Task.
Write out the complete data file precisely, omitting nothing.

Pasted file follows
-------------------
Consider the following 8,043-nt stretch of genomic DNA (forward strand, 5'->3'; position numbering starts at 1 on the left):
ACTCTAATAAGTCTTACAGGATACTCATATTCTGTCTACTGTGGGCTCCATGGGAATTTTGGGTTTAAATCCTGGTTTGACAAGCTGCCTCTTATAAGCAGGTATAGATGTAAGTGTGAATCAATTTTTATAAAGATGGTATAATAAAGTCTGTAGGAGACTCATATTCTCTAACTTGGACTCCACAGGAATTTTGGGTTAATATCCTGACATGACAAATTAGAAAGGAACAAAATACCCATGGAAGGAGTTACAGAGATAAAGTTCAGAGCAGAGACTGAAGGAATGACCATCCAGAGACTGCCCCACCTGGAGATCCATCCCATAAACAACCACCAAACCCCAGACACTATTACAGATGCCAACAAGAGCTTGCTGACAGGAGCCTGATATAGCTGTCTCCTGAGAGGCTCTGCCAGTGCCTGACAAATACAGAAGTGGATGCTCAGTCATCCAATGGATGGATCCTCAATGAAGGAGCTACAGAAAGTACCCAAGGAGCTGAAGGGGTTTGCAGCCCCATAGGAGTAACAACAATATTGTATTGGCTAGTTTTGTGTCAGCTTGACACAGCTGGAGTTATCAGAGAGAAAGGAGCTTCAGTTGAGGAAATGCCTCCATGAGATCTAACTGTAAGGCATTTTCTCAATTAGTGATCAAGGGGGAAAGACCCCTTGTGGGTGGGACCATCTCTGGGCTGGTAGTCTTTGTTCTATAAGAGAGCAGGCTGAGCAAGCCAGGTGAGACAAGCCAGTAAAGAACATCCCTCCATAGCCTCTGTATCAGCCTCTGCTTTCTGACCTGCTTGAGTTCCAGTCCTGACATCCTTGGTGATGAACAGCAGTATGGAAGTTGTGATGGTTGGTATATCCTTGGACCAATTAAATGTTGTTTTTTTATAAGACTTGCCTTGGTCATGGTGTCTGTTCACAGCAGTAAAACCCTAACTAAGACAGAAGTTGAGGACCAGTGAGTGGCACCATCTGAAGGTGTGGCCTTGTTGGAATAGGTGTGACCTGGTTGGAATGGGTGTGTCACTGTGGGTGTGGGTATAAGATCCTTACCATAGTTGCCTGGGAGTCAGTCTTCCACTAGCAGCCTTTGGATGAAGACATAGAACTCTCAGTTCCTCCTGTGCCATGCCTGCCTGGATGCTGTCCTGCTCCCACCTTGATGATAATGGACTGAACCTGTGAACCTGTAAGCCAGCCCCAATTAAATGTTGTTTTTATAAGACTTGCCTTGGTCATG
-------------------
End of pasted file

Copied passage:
Consider the following 8,043-nt stretch of genomic DNA (forward strand, 5'->3'; position numbering starts at 1 on the left):
ACTCTAATAAGTCTTACAGGATACTCATATTCTGTCTACTGTGGGCTCCATGGGAATTTTGGGTTTAAATCCTGGTTTGACAAGCTGCCTCTTATAAGCAGGTATAGATGTAAGTGTGAATCAATTTTTATAAAGATGGTATAATAAAGTCTGTAGGAGACTCATATTCTCTAACTTGGACTCCACAGGAATTTTGGGTTAATATCCTGACATGACAAATTAGAAAGGAACAAAATACCCATGGAAGGAGTTACAGAGATAAAGTTCAGAGCAGAGACTGAAGGAATGACCATCCAGAGACTGCCCCACCTGGAGATCCATCCCATAAACAACCACCAAACCCCAGACACTATTACAGATGCCAACAAGAGCTTGCTGACAGGAGCCTGATATAGCTGTCTCCTGAGAGGCTCTGCCAGTGCCTGACAAATACAGAAGTGGATGCTCAGTCATCCAATGGATGGATCCTCAATGAAGGAGCTACAGAAAGTACCCAAGGAGCTGAAGGGGTTTGCAGCCCCATAGGAGTAACAACAATATTGTATTGGCTAGTTTTGTGTCAGCTTGACACAGCTGGAGTTATCAGAGAGAAAGGAGCTTCAGTTGAGGAAATGCCTCCATGAGATCTAACTGTAAGGCATTTTCTCAATTAGTGATCAAGGGGGAAAGACCCCTTGTGGGTGGGACCATCTCTGGGCTGGTAGTCTTTGTTCTATAAGAGAGCAGGCTGAGCAAGCCAGGTGAGACAAGCCAGTAAAGAACATCCCTCCATAGCCTCTGTATCAGCCTCTGCTTTCTGACCTGCTTGAGTTCCAGTCCTGACATCCTTGGTGATGAACAGCAGTATGGAAGTTGTGATGGTTGGTATATCCTTGGACCAATTAAATGTTGTTTTTTTATAAGACTTGCCTTGGTCATGGTGTCTGTTCACAGCAGTAAAACCCTAACTAAGACAGAAGTTGAGGACCAGTGAGTGGCACCATCTGAAGGTGTGGCCTTGTTGGAATAGGTGTGACCTGGTTGGAATGGGTGTGTCACTGTGGGTGTGGGTATAAGATCCTTACCATAGTTGCCTGGGAGTCAGTCTTCCACTAGCAGCCTTTGGATGAAGACATAGAACTCTCAGTTCCTCCTGTGCCATGCCTGCCTGGATGCTGTCCTGCTCCCACCTTGATGATAATGGACTGAACCTGTGAACCTGTAAGCCAGCCCCAATTAAATGTTGTTTTTATAAGACTTGCCTTGGTCATG